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Taiwan’s coronavirus measures could keep economy turning over

Despite an expected massive contraction in world economy, Taiwan may emerge relatively unscathed

Taipei 101

Taipei 101 (CNA photo)

As global economies continue to reel from the effects of the coronavirus pandemic, economic forecasts have gone from bad to apocalyptic — except for Taiwan.

Despite being located just 130 kilometers from China, where the Wuhan coronavirus first broke out, Taiwan has so far managed to control the outbreak. To date, there have been 425 confirmed cases and six deaths.

This has spared the island nation from having to implement the sweeping lockdowns seen in many other countries. Analysts say this could help Taiwan’s economy avoid the massive economic slumps expected in other parts of the world, according to the Financial Times.

The Taiwan government acted swiftly at the beginning of the pandemic, screening those arriving from China and then closing borders to Chinese citizens. Temperature checks and the wearing of masks quickly became commonplace.

Taiwan’s Centers for Disease Control and Prevention also introduced strict quarantine measures, health monitoring and contact tracing of those infected with the virus, the Financial Times reported. Schools, offices, restaurants, factories and most businesses have largely remained open.

All of these measures taken together could allow Taiwan’s economy to bounce back faster than other advanced economies once the COVID-19 crisis is over, according to the Financial Times.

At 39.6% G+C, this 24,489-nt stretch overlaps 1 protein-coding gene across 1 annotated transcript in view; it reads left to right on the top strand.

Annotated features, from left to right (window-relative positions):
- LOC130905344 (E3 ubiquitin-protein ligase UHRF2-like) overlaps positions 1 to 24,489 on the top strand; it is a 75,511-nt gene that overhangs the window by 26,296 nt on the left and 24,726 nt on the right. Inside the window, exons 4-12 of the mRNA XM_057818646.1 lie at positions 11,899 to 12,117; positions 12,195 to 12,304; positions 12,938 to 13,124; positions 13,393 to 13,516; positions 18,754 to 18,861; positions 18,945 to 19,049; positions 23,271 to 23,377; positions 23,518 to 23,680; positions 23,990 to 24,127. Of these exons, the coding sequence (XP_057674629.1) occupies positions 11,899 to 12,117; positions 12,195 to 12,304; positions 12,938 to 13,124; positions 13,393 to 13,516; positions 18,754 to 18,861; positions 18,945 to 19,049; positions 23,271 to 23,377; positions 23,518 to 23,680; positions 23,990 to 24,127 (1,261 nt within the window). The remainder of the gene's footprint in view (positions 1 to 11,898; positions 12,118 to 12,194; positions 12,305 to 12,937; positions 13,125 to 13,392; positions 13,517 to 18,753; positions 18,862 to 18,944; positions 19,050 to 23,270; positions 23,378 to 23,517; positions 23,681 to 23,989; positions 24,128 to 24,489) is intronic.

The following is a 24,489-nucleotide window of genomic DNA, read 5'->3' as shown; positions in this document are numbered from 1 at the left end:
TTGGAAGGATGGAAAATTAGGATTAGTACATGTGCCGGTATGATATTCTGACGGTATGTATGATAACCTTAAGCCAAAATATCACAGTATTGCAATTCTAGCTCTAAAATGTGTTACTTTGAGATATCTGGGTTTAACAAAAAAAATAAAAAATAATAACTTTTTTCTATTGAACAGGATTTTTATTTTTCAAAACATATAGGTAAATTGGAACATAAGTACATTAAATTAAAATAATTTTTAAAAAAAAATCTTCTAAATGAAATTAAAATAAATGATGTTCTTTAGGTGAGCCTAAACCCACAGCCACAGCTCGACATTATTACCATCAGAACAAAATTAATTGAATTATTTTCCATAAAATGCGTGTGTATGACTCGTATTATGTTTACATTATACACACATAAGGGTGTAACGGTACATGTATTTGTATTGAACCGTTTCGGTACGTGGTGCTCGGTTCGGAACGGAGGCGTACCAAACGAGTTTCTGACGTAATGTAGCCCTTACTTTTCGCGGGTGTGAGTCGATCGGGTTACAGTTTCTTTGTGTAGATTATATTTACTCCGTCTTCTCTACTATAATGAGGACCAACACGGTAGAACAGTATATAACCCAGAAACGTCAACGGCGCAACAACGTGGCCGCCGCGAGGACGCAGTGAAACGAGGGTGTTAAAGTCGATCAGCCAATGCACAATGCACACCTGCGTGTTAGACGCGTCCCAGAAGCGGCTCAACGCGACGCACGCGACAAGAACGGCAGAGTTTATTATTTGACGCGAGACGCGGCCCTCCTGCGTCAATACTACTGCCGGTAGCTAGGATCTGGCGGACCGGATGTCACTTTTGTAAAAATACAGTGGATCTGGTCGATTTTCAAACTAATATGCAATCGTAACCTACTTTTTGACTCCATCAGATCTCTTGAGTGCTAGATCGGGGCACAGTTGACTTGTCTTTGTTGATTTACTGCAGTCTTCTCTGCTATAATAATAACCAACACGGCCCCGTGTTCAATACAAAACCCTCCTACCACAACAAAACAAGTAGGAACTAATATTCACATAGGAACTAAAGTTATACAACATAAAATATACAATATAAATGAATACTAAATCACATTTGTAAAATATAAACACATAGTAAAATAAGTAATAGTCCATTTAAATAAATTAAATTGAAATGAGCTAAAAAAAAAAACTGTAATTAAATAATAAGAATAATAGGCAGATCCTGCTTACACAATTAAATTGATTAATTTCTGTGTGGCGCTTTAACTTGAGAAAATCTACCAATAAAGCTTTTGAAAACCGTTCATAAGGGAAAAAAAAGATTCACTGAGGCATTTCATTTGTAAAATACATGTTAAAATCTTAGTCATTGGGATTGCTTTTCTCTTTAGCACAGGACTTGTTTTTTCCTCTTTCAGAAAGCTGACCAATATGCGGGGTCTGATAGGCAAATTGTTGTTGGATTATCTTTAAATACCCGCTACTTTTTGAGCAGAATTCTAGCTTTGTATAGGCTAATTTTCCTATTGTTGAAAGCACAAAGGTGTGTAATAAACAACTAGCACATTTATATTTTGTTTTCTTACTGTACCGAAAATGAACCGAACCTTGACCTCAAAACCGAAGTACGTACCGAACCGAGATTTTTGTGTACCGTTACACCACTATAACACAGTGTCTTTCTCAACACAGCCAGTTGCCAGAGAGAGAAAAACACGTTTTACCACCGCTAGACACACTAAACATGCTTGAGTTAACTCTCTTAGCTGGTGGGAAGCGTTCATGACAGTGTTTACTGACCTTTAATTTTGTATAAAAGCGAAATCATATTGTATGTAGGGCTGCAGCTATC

Last week, the International Monetary Fund (IMF) revised its 2020 forecast for Taiwan’s economic growth from a positive 2 percent to a minus 4 percent, CNA reported. Standard & Poor’s Global Ratings (S&P) expects GDP to shrink by 1.2 percent.

Taiwanese officials and analysts, however, remain more optimistic and still expect positive growth this year. According to the Financial Times, the central bank lowered its GDP forecast from 2.57 percent to 1.92 percent.

The Chung-Hua Institution for Economic Research (CIER) revised its prediction down to 1.03 percent, from an estimate of 2.44 percent made in December, according to CNA.

CIER said Taiwan’s export-oriented economy could take a hit in the second quarter as demand plunges in the United States and Europe due to lockdowns and shelter-in-place orders. The domestic economy could also feel the squeeze in Q2 as more Taiwanese stay at home and cut spending, the think tank said.

In response, the government is banking that a US$35 billion stimulus package announced at the beginning of April will be enough to weather the viral storm for those hardest hit. So whose projections are correct? Time will tell.